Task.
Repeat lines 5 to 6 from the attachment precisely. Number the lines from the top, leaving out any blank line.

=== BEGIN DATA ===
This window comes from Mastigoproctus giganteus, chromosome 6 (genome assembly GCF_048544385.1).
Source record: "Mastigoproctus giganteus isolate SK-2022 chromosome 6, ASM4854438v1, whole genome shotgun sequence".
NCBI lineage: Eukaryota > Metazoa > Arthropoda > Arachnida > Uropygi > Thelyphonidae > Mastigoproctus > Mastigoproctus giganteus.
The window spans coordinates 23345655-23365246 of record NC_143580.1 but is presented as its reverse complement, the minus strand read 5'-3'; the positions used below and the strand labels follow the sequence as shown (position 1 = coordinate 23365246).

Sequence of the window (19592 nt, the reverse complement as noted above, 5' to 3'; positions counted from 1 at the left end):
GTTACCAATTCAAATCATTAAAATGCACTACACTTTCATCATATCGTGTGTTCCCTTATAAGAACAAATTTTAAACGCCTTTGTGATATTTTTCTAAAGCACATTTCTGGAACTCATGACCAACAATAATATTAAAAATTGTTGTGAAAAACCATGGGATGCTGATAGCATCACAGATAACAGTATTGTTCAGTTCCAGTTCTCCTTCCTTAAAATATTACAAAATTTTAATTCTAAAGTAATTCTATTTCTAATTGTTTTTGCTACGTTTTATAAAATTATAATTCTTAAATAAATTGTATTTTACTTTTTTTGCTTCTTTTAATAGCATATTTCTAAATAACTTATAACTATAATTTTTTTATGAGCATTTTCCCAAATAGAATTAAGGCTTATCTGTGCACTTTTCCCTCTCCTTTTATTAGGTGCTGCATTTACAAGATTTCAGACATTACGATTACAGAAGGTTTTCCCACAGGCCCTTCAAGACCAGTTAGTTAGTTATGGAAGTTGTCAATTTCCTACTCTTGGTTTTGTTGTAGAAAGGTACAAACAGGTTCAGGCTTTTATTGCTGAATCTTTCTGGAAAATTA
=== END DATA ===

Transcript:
Sequence of the window (19592 nt, the reverse complement as noted above, 5' to 3'; positions counted from 1 at the left end):
GTTACCAATTCAAATCATTAAAATGCACTACACTTTCATCATATCGTGTGTTCCCTTATAAGAACAAATTTTAAACGCCTTTGTGATATTTTTCTAAAGCACATTTCTGGAACTCATGACCAACAATAATATTAAAAATTGTTGTGAAAAACCATGGGATGCTGATAGCATCACAGATAACAGTATTGTTCAGTTCCAGTTCTCCTTCCTTAAAATATTACAAAATTTTAATTCTAAAGTAATTCTATTTCTAATTGTTTTTGCTACGTTTTATAAAATTATAATTCTTAAATAAATTGTATTTTACTTTTTTTGCTTCTTTTAATAGCATATTTCTAAATAACTTATAACTATAATTTTTTTATGAGCATTTTCCCAAATAGAATTAAGGCTTATCTGTGCACTTTTCCCTCTCCTTTTATTAGGTGCTGCATTTACAAGATTTCAGACATTACGATTACAGAAGGTTTTCCCACAGGCCCTTCAAGACCAGTTAGTTAGTTATGGAAGTTGTCAATTTCCTACTCTTGGTTTTGTTGTAGAAAGGTACAAACAGGTTCAGGCTTTTATTGCTGAATCTTTCTGGAAAATTA